According to reports, the interaction between Sigma-1 receptor and Nav1.8 can regulate the continuous sodium current in the neuron region, which plays a part in nociceptive perception. Sigma-1 receptor and Nav1.5 channel can also interact. Aydar et al. found that Sigma-1 receptor and Nav1.5 are structurally expressed in some breast cancer cell lines (such as MDA-MB-231), and protein complexes are formed. Down-regulation of Sigma-1 receptor expression reduces the surface level of Nav1.5 channels in this cancer breast cell line. The physiological result is reduced cell adhesion, which indicates that the Sigma-1 receptor/Nav1.5 protein complex is regulating these cancers. It plays an important role in cell transfer behavior.
3.3 Sigma‑1 receptor and voltage-gated potassium channel
Potassium channels play a role in nociceptive pain. In central nervous system neurons, Kv1.2 channels are mainly distributed in the initial segment of axons. Action potential thresholds, firing frequency, and nerve endings that control the release of neurotransmitters play an important role in pain. In the peripheral nervous system, Kv1.2 exists in the large dorsal root ganglia. The decrease in Kv1.2 activity leads to mechanical and cold neuropathic pain by depolarizing the resting membrane potential, lowering the threshold current, and increasing the firing rate of myelinated neurons.
The immunoprecipitated cell lysate of the medial accumbens nuclear tissue showed that Kv1.2 co-precipitated with the Sigma‑1 receptor. This interaction was further confirmed in double-transfected NG108-15 cells. Studies have found that the Kv1.4 channel is the only Kv1α subtype expressed in the small-diameter dorsal root ganglion nerve, which means that this channel subtype is responsible for the potassium conductance of the Aδ and C nociceptor fibers. In this particular type of nociceptor In Sigma-1, the regulation of this subtype of potassium channel is consistent with its role in pain regulation.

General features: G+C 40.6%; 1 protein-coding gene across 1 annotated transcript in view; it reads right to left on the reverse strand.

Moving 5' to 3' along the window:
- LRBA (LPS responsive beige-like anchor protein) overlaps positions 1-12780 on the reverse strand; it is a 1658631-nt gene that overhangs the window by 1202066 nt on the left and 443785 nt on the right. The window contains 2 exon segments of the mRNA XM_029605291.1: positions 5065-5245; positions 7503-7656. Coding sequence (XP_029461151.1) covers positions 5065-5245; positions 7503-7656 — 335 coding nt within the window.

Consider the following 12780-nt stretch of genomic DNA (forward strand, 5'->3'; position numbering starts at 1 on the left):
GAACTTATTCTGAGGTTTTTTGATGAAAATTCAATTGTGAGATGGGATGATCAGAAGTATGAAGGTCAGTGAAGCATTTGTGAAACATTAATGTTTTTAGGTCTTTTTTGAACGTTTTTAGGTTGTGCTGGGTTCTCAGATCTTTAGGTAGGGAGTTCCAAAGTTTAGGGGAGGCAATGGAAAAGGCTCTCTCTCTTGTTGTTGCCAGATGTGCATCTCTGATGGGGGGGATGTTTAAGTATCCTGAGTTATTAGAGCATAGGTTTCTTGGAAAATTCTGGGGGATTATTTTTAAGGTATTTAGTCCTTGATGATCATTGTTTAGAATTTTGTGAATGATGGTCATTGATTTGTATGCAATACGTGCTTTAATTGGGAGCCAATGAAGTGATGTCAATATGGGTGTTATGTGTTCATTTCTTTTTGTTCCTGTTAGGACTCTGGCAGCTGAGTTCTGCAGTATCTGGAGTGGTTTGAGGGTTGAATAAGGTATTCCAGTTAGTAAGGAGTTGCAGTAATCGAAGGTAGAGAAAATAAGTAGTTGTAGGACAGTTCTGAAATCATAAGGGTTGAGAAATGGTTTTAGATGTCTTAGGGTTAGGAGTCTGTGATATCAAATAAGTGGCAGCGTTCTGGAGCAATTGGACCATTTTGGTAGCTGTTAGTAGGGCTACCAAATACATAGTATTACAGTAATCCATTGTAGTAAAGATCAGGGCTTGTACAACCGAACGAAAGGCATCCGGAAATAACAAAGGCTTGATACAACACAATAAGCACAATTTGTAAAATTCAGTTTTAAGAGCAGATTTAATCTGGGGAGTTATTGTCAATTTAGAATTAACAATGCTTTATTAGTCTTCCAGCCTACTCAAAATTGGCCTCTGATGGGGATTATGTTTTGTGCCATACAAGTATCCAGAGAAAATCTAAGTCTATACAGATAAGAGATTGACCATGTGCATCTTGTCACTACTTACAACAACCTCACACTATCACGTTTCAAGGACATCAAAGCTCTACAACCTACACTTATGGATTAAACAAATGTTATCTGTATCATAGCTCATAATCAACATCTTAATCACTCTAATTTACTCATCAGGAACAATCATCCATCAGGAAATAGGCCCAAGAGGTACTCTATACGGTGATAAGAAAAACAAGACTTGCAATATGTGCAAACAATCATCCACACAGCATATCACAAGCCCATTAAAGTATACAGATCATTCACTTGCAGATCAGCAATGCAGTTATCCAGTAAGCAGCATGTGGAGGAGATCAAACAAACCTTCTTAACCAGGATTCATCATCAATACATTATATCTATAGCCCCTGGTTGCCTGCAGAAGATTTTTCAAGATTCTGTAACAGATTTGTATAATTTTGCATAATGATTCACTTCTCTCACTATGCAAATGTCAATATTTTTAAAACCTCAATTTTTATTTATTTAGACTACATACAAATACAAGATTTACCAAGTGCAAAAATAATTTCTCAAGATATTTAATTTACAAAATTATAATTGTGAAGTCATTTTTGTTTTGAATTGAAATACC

3.4 “Sigma-1 receptor and other ion channels
Transient receptor potential vanilloid type-1 (TRPV1) ion channel is a non-selective cation channel, expressed in nociceptors (Aδ and C fibers), when activated by chemical or thermal stimulation , Plays an important role in nociceptive signal transduction. Studies have shown that TRPV1 and Sigma‑1 receptors have a direct interaction in pain. Injection of Sigma‑1 receptor antagonists BD‑1063 or P4 can down-regulate the TRPV1 protein level in the plasma membrane of sensory neurons, thereby reducing pepper Nociceptive response induced by venom.
Acid-sensing ion channels (ASICs) are cation channels activated by extracellular protons. They are not only involved in nociception, but also in pathological conditions such as learning, memory and ischemic stroke. Kwon et al. reported that peripheral Sigma‑1 receptors promote ASICs and purinergic P2X receptors. In the thrombus-induced ischemic pain model, the expression of Sigma‑1 receptors in the skin, sciatic nerve and dorsal root ganglion was significantly increased. Plantar injection of the Sigma‑1 receptor antagonist BD‑1047 can significantly enhance ASICs blockers The analgesic effect of amiloride or P2X receptor antagonist TNP‑ATP reduces mechanical hypersensitivity.
NMDA receptor is a subtype of ionotropic glutamate receptor, which can be divided into NR1, NR2 and NR3. The NR1 subunit is located in the posterior horn of the spinal cord and plays an important role in pain transmission. Studies have shown that Sigma‑1 receptors can play a role in central sensitization by activating NMDA receptors. In addition, intrathecal injection of Sigma-1 receptor agonists significantly increased the NR1 expression of spinal cord phosphorylation induced by NMDA receptors and the nociceptive behaviors induced by NMDA receptors. This suggests that the spinal cord Sigma-1 receptor plays a crucial role in the regulation of NMDA-induced pain.
In summary, the Sigma-1 receptor regulates peripheral and central sensitization by interacting with different molecular targets (such as various pain-related ion channels, receptors, etc.).
Pain is a ubiquitous problem, which has adverse effects on physical function, social function and mental health. Therefore, new drugs are urgently needed to improve pain. As a chaperone protein, the Sigma-1 receptor regulates a variety of ion channels related to nociceptivity and participates in the occurrence and development of pain. However, the specific regulation mechanism has not yet been elucidated and we need to further study. At present, the Sigma-1 receptor antagonist E-52862 developed by Esteve of Spain has been proven effective for different types of pain in the preclinical phase and the second phase of clinical trials. Obviously, the results of these clinical trials have great significance in the field of pain. The Sigma‑1 receptor is expected to become a new target for pain treatment, improving the insufficiency of existing pain treatments and reducing drug-related side effects, bringing new hope to patients.